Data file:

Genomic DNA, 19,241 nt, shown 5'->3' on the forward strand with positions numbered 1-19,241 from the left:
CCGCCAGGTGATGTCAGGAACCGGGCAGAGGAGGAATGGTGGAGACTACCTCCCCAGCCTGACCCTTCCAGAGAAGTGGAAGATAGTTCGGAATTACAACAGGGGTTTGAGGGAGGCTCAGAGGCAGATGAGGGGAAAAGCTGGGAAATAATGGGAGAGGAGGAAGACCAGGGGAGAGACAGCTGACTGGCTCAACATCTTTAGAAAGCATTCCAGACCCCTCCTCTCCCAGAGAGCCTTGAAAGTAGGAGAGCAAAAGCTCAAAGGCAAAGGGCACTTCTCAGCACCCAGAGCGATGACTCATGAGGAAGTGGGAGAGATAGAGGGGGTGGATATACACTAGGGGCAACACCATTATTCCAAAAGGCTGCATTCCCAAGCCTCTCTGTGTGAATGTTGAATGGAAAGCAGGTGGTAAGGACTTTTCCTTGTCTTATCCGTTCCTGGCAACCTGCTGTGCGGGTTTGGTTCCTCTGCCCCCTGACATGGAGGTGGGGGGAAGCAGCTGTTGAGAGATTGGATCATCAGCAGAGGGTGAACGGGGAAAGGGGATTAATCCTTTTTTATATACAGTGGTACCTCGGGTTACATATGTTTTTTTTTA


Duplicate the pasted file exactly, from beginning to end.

Genomic DNA, 19,241 nt, shown 5'->3' on the forward strand with positions numbered 1-19,241 from the left:
CCGCCAGGTGATGTCAGGAACCGGGCAGAGGAGGAATGGTGGAGACTACCTCCCCAGCCTGACCCTTCCAGAGAAGTGGAAGATAGTTCGGAATTACAACAGGGGTTTGAGGGAGGCTCAGAGGCAGATGAGGGGAAAAGCTGGGAAATAATGGGAGAGGAGGAAGACCAGGGGAGAGACAGCTGACTGGCTCAACATCTTTAGAAAGCATTCCAGACCCCTCCTCTCCCAGAGAGCCTTGAAAGTAGGAGAGCAAAAGCTCAAAGGCAAAGGGCACTTCTCAGCACCCAGAGCGATGACTCATGAGGAAGTGGGAGAGATAGAGGGGGTGGATATACACTAGGGGCAACACCATTATTCCAAAAGGCTGCATTCCCAAGCCTCTCTGTGTGAATGTTGAATGGAAAGCAGGTGGTAAGGACTTTTCCTTGTCTTATCCGTTCCTGGCAACCTGCTGTGCGGGTTTGGTTCCTCTGCCCCCTGACATGGAGGTGGGGGGAAGCAGCTGTTGAGAGATTGGATCATCAGCAGAGGGTGAACGGGGAAAGGGGATTAATCCTTTTTTATATACAGTGGTACCTCGGGTTACATATGTTTTTTTTTA